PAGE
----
President Bush has signed into law the first legislation in more than a decade to strengthen the Freedom of Information Act. The Open Government Act of 2007, signed by Bush on New Years eve, contains several important changes and improvements to the Freedom of Information Act.
The new law establishes enforceable deadlines for agencies to process FOIA requests; extends FOIA's reach to certain records maintained by government contractors; establishes an ombudsman to resolve disputes; creates a FOIA tracking system; restores provisions for recovery of attorneys fees by FOIA litigants who successfully prevail in court, including cases where there is a voluntary or unilateral change in the government's position after filing of the lawsuit, so long as the FOIA requester's claim is not insubstantial; and requires that any award of attorneys fees be paid out of an agency's budget and not the Treasury Department's judgment fund.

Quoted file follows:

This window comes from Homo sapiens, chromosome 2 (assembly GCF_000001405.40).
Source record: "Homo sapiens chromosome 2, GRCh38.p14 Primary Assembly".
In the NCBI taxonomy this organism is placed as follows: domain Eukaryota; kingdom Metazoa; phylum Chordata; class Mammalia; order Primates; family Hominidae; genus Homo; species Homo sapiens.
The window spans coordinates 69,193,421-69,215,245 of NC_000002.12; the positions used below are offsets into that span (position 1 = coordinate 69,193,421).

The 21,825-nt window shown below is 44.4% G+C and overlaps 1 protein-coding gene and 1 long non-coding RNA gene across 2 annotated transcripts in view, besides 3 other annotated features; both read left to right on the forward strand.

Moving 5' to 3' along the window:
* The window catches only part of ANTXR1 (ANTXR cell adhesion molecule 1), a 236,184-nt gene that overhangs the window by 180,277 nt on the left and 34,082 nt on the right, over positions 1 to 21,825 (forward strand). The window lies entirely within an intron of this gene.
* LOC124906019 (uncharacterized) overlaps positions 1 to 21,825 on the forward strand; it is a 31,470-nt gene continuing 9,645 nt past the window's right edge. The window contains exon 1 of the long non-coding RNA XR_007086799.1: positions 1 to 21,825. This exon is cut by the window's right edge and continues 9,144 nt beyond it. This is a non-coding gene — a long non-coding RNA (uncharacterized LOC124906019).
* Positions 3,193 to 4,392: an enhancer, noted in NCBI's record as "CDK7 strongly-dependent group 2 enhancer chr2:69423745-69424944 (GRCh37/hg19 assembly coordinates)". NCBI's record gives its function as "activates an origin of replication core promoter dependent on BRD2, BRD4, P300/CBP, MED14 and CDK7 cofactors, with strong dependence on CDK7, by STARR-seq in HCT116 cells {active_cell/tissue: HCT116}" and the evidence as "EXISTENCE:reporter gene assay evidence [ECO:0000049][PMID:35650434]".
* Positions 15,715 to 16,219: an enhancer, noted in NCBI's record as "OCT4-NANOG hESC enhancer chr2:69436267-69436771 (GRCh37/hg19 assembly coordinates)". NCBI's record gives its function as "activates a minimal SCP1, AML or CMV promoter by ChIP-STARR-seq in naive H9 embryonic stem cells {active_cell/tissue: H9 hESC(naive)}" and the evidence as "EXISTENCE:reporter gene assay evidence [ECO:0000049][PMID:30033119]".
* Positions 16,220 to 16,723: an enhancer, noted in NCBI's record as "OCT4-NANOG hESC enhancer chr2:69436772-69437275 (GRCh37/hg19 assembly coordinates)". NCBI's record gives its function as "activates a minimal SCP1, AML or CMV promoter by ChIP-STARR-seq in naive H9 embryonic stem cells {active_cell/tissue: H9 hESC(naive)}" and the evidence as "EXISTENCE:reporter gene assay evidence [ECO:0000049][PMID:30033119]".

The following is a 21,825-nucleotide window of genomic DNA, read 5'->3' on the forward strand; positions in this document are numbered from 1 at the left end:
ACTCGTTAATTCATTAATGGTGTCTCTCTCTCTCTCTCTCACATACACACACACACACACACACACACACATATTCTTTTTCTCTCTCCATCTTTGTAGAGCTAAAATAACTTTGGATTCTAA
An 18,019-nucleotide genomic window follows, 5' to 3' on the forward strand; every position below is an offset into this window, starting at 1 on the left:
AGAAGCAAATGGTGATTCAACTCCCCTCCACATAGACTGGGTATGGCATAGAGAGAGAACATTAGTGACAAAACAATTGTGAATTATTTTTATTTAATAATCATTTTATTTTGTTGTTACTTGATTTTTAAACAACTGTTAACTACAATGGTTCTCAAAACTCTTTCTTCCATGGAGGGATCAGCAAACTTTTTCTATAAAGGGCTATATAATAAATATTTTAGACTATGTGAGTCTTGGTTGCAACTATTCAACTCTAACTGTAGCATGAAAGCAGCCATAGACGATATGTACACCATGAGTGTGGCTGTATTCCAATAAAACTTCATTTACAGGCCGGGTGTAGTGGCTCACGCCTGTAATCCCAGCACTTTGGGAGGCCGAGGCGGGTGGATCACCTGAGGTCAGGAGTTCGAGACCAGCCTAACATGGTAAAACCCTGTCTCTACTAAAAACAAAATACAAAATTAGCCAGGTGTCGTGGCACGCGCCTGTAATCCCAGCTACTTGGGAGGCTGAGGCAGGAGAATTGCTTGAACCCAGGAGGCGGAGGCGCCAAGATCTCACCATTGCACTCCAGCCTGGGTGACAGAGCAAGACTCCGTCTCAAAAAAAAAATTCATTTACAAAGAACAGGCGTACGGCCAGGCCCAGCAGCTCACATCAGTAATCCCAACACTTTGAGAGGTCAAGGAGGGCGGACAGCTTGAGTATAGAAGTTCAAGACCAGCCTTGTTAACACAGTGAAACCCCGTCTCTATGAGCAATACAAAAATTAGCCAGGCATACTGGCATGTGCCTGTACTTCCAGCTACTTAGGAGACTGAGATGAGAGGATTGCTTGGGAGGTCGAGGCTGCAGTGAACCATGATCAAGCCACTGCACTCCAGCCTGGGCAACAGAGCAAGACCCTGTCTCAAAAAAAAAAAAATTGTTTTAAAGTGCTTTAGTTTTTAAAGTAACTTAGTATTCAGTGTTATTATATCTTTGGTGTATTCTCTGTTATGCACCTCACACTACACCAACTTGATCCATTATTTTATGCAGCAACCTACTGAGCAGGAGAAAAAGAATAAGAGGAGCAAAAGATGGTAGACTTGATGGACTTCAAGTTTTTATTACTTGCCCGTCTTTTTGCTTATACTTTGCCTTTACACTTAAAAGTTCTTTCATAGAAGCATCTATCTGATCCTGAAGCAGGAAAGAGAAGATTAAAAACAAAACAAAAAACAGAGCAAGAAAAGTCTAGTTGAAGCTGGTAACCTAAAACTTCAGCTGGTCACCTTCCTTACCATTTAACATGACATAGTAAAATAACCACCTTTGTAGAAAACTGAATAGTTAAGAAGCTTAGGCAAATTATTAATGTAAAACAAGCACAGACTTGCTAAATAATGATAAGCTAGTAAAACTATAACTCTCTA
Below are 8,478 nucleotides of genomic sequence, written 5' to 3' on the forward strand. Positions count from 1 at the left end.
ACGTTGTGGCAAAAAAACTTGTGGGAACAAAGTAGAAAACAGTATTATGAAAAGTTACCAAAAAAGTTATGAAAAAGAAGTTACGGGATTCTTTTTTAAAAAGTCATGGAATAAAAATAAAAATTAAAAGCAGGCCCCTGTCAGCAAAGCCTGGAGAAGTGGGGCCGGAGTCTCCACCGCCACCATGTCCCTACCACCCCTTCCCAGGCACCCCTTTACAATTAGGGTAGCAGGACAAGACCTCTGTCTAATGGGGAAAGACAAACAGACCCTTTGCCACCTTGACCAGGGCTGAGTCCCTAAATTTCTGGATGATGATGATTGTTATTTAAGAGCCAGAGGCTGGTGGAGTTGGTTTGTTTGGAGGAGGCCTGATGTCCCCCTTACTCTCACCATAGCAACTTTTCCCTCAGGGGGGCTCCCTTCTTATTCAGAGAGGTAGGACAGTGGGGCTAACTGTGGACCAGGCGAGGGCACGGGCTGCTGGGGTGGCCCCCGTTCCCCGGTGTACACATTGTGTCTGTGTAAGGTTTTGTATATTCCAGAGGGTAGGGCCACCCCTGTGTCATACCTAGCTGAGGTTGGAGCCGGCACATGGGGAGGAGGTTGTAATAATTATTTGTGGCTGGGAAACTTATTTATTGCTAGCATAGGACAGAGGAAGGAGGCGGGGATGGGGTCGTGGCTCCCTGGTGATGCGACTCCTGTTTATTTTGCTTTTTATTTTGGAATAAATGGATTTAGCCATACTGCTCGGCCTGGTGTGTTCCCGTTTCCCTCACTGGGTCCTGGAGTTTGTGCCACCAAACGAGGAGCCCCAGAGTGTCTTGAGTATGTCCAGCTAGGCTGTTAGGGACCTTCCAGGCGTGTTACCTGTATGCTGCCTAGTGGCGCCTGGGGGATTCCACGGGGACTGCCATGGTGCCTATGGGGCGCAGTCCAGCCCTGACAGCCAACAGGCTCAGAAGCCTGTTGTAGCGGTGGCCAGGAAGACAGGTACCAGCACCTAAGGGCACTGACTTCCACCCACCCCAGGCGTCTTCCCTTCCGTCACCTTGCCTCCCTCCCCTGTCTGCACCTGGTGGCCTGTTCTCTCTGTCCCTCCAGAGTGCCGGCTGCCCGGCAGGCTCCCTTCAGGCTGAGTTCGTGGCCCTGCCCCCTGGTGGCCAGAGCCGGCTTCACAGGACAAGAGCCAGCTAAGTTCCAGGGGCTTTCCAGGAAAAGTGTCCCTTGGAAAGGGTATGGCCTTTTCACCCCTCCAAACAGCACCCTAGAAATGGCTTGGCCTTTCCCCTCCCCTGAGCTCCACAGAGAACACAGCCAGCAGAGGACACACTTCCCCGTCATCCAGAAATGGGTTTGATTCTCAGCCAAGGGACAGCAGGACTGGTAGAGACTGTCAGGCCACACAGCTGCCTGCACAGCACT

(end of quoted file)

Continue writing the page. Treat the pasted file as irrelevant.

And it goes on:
Legislative improvements to FOIA were long overdue and the Open Government Act of 2007 is intended to speed up citizen access to government information. The Freedom of Information Act is an essential tool to assist whistleblowers, journalists, citizens and watchdog groups discover what their government is up to and provide outside oversight of government activities.
A copy of the Open Government Act of 2007 is linked here